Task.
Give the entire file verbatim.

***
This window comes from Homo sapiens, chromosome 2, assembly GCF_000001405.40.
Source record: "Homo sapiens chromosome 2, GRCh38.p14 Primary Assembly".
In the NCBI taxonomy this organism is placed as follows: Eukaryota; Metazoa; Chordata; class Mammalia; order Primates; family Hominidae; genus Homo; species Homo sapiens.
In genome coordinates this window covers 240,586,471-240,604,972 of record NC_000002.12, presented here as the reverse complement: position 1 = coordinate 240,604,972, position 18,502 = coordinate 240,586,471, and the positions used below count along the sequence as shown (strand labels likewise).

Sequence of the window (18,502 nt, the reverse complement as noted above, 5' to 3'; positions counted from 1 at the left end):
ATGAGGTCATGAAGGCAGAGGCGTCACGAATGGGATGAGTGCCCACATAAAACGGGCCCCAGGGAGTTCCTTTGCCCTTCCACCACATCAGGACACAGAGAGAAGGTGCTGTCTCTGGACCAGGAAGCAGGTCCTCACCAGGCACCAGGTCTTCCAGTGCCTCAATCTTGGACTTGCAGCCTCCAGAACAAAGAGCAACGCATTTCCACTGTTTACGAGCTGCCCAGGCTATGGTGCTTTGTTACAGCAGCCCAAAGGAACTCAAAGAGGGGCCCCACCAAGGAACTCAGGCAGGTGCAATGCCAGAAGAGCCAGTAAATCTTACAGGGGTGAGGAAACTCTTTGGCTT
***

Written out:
This window comes from Homo sapiens, chromosome 2, assembly GCF_000001405.40.
Source record: "Homo sapiens chromosome 2, GRCh38.p14 Primary Assembly".
In the NCBI taxonomy this organism is placed as follows: Eukaryota; Metazoa; Chordata; class Mammalia; order Primates; family Hominidae; genus Homo; species Homo sapiens.
In genome coordinates this window covers 240,586,471-240,604,972 of record NC_000002.12, presented here as the reverse complement: position 1 = coordinate 240,604,972, position 18,502 = coordinate 240,586,471, and the positions used below count along the sequence as shown (strand labels likewise).

Sequence of the window (18,502 nt, the reverse complement as noted above, 5' to 3'; positions counted from 1 at the left end):
ATGAGGTCATGAAGGCAGAGGCGTCACGAATGGGATGAGTGCCCACATAAAACGGGCCCCAGGGAGTTCCTTTGCCCTTCCACCACATCAGGACACAGAGAGAAGGTGCTGTCTCTGGACCAGGAAGCAGGTCCTCACCAGGCACCAGGTCTTCCAGTGCCTCAATCTTGGACTTGCAGCCTCCAGAACAAAGAGCAACGCATTTCCACTGTTTACGAGCTGCCCAGGCTATGGTGCTTTGTTACAGCAGCCCAAAGGAACTCAAAGAGGGGCCCCACCAAGGAACTCAGGCAGGTGCAATGCCAGAAGAGCCAGTAAATCTTACAGGGGTGAGGAAACTCTTTGGCTT